There is no Frigate like a Book
by Emily Dickinson
There is no Frigate like a Book Theme of Literature and Writing
Most importantly, "There is no Frigate like a Book" is a celebration of the power of reading. Reading is great! Reading is fun! Reading is the best way to escape your dull, humdrum life, and go out and "see" the world! In fact, the poem even slyly suggests that reading might be better than actual travel – after all, it immediately announces that "There is no Frigate like a Book" (line 1), suggesting that a book even tops a real ship. This poem ecstatically shows us just how amazing books are, and reminds us that we shouldn't take reading for granted, even though it's just a simple, everyday activity. After all, whether you're just seeking a little escapist vacay, or longing to transport your soul to a distant, mystical realm, books are the only way to get there.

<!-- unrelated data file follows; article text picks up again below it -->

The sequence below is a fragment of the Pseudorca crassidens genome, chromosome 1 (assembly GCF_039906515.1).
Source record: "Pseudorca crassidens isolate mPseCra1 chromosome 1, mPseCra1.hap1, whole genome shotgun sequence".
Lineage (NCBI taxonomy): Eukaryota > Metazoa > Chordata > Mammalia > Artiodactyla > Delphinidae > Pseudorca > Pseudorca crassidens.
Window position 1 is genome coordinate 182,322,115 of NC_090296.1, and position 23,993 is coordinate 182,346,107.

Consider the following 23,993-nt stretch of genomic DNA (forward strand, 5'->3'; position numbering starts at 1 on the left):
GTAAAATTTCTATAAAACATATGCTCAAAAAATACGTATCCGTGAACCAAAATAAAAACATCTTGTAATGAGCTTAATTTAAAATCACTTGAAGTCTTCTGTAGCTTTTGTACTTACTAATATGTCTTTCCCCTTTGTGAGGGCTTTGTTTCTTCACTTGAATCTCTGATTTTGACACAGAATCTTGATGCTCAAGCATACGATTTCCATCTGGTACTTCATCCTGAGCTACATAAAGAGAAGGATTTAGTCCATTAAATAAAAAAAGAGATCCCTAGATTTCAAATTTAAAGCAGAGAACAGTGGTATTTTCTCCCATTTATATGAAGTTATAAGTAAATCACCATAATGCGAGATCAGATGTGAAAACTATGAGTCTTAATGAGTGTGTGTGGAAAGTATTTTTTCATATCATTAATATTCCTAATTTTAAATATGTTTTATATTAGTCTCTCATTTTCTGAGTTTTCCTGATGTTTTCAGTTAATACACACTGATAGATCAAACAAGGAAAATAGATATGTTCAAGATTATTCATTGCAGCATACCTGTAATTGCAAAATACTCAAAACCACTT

Questions About Literature and Writing
- Why do you think Dickinson chooses to use active, lively images (like a sailing ship or a prancing horse) to describe reading, which is a stationary activity?
- How does a book take us "Lands away"? What does reading do, according to this poem?
- What role do you think imagination plays in this process? How much does the reader participate in these voyages?
- What have been your favorite literary adventures?
Chew on This
In "There is no Frigate like a Book," Dickinson mainly addresses literature from the perspective of readers, and does not address the role of writers. In doing so, she suggests that it is ultimately the reader who makes a book what it is.
In some ways, Dickinson is making fun of the act of reading.